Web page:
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South African Police Called Out of Control : Arrests: Nation's leading pathologist contends officers are killing at least one black suspect a week.

July 27, 1992|SCOTT KRAFT | TIMES STAFF WRITER

JOHANNESBURG, South Africa — This country's most prominent independent pathologist, a strong supporter of President Frederik W. de Klerk, charged Sunday that the South African police are "totally out of control" and are killing at least one black suspect a week.

"The killing goes on and on and on," said Dr. Jonathan Gluckman, who said he has examined the bodies of about 200 victims of police torture in the past few years. "I don't know how to stop it. I don't think the government knows how to stop it."

The accusations by the Johannesburg pathologist, who went public after repeated private appeals to De Klerk and senior government officials went unheeded, were the latest in a series of attacks on the credibility of South Africa's national law enforcement agency.

A spokesman for Law and Order Minister Hernus Kriel said Sunday that the department "regards this matter very seriously." And, in response to Gluckman's accusations, the minister has ordered an internal report on every death in police custody for the last two years.

The allegations are certain to embarrass the government and to increase pressure on De Klerk to restart the constitutional negotiations that will give the voteless black majority a role in supervising the police.

Last week, an independent British expert, invited by the South African police to assess their investigation of last month's Boipatong massacre, concluded that the probe was "woefully inadequate" and "incompetent."

The expert, Peter Waddington, director of criminal justice studies at Reading University in England, criticized, among other things, the police's "confession-oriented" investigative technique, which he said invites allegations of police torture of suspects.

"The imperative to seek confessions lies in the fact that there is precious little prospect of obtaining evidence by other means," Waddington said. He noted that police investigating the massacre of more than 40 blacks in Boipatong had not bothered to collect fingerprints, blood samples or other evidence that might help identify perpetrators or secure convictions in court.

Waddington also said he saw "an obvious and significant difference" between the way officers treated the Boipatong victims and witnesses, most of whom are supporters of the African National Congress, and the way they treated suspects in the nearby migrant workers' hostel, who support the Inkatha Freedom Party, an ANC rival. He said the police seemed more intent on preventing Boipatong residents from launching a revenge attack than on finding the attackers.

Gluckman, 77, one of the country's most widely respected pathologists, went public with his allegations in the Sunday Times, South Africa's largest-circulation newspaper, and in a later interview with this newspaper.

He said he had examined the bodies of more than 200 blacks who died in police custody in recent years. Of those, he said, "I am convinced that 90% were killed by the police. My impression is that they (the police) are totally out of control."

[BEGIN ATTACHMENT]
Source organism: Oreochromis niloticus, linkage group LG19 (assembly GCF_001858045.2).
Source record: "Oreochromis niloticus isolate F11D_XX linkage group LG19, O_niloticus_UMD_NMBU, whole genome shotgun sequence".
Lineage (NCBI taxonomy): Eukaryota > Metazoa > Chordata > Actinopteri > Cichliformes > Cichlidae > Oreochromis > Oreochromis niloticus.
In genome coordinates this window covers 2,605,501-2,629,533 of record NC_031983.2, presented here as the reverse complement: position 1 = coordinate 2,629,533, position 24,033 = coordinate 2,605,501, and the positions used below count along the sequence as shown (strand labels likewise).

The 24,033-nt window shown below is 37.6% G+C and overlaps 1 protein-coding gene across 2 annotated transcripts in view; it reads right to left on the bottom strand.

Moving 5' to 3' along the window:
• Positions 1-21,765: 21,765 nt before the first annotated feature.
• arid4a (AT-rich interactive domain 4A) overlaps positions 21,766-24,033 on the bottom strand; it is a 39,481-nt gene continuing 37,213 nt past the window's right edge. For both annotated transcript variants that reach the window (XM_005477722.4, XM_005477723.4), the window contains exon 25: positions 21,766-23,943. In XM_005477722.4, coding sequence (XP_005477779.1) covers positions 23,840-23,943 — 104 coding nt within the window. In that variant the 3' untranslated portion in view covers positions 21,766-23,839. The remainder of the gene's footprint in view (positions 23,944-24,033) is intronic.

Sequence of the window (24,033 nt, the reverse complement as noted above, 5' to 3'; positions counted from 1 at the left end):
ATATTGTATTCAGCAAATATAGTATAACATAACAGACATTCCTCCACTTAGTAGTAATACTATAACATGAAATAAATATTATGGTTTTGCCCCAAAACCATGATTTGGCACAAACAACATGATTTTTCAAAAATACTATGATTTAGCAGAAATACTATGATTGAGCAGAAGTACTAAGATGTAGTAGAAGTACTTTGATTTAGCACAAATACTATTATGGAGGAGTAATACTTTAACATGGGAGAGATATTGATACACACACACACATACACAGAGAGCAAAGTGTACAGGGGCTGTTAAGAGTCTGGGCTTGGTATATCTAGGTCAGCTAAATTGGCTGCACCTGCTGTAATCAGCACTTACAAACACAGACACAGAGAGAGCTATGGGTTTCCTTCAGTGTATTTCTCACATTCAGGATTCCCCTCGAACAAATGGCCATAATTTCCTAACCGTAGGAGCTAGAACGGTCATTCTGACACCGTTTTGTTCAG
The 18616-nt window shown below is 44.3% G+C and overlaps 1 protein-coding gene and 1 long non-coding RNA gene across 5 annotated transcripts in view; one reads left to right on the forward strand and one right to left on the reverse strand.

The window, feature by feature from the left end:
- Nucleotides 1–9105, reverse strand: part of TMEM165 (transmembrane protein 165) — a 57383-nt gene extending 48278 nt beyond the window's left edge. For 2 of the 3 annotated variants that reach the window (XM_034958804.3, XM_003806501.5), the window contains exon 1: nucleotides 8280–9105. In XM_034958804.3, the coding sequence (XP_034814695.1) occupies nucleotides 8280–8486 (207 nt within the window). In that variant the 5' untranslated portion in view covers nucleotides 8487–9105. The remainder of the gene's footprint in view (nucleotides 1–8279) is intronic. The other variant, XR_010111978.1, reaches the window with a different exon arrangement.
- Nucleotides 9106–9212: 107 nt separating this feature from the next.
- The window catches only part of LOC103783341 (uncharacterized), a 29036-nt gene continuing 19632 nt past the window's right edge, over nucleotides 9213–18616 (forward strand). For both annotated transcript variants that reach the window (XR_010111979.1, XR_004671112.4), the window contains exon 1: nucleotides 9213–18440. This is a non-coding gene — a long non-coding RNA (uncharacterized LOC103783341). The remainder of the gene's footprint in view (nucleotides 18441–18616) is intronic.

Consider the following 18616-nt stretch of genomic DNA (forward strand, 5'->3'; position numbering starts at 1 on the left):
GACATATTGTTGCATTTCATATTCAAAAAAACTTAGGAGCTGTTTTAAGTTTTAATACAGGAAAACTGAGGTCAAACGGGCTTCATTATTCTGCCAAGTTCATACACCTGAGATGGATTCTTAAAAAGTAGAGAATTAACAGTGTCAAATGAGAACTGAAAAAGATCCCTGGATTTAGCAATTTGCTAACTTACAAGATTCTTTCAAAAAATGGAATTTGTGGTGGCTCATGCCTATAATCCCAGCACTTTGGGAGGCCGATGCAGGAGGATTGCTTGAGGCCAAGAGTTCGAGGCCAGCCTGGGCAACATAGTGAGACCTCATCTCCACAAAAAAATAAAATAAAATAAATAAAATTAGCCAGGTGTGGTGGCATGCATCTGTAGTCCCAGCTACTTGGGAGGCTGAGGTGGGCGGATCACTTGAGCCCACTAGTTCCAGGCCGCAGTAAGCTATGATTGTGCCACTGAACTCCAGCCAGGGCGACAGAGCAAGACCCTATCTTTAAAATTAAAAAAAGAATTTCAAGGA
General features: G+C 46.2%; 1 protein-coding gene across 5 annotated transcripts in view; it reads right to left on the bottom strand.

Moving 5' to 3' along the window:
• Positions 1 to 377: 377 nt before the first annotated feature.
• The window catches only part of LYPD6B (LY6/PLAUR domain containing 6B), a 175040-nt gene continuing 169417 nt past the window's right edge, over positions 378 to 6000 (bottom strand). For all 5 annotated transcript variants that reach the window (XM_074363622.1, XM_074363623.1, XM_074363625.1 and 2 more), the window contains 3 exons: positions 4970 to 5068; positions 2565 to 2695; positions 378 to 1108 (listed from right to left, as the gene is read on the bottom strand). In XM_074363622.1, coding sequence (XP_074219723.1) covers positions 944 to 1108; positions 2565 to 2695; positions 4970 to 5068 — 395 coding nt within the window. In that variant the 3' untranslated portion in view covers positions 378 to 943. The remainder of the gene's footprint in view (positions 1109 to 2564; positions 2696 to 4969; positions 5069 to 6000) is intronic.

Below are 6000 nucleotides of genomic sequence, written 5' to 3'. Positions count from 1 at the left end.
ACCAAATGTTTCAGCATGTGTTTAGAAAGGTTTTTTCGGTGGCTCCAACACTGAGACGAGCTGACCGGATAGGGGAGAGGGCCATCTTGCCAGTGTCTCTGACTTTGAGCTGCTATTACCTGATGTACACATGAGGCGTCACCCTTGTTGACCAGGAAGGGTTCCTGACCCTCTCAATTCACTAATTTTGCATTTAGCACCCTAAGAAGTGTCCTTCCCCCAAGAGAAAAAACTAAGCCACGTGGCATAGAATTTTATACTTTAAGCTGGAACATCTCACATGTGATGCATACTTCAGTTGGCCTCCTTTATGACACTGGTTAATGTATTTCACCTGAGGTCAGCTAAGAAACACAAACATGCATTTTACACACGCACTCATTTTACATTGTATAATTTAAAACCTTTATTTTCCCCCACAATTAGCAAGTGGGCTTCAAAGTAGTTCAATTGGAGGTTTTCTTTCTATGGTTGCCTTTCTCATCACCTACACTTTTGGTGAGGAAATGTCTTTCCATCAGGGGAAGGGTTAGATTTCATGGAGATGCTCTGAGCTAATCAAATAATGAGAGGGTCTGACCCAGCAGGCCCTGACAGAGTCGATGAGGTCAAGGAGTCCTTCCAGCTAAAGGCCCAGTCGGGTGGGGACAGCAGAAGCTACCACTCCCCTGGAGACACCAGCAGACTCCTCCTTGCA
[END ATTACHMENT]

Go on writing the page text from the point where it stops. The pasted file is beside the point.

It was the first time Gluckman had made such a broad allegation, although he has frequently testified on behalf of the families of victims.

In his most famous case, he attended the state's post-mortem examination of Black Consciousness leader Steve Biko in 1977. At the Biko inquiry, the government attributed the activist's death to natural causes, while Gluckman testified that Biko had been beaten to death.

Gluckman said he decided to go public and open all his files to news reporters after examining the body of 19-year-old Simon Mthimkulu, who was arrested by police in Sebokeng last Sunday afternoon and died hours later.

"That finished me off," Gluckman said. "It was so horrifying. Here was a young boy who had done nothing. He was an onlooker.

"And police chasing car thieves had picked him up and beaten him to death," Gluckman charged.

The autopsy indicated that Mthimkulu had been hit with a large object, probably a rock, in the chest. His fingers also had been broken, apparently with a rifle butt, Gluckman said.

Gluckman wrote a personal letter expressing his concerns to De Klerk six months ago. The president arranged a meeting with Kriel, the minister of law and order, and Adriaan Vlok, the prisons chief. Although the officials expressed dismay at the doctor's findings, Gluckman said, "they have done nothing."

Gluckman said he is a strong supporter of De Klerk, and he said he also has found top police officials to be "a first-class bunch." But he said the leaders seem powerless to stop the cop on the beat from killing suspects.

"The African National Congress says this is De Klerk's fault. That isn't right," Gluckman said. "But the mechanism is such that De Klerk and top officials cannot exert sufficient control on the cop in the veld. This is happening at the grass roots."

Government critics say the police are incapable of investigating themselves.

"An internal police investigation will not clear up suspicions," said Peter Gastrow of the Democratic Party. "Credible outsiders should be part of an open investigation."

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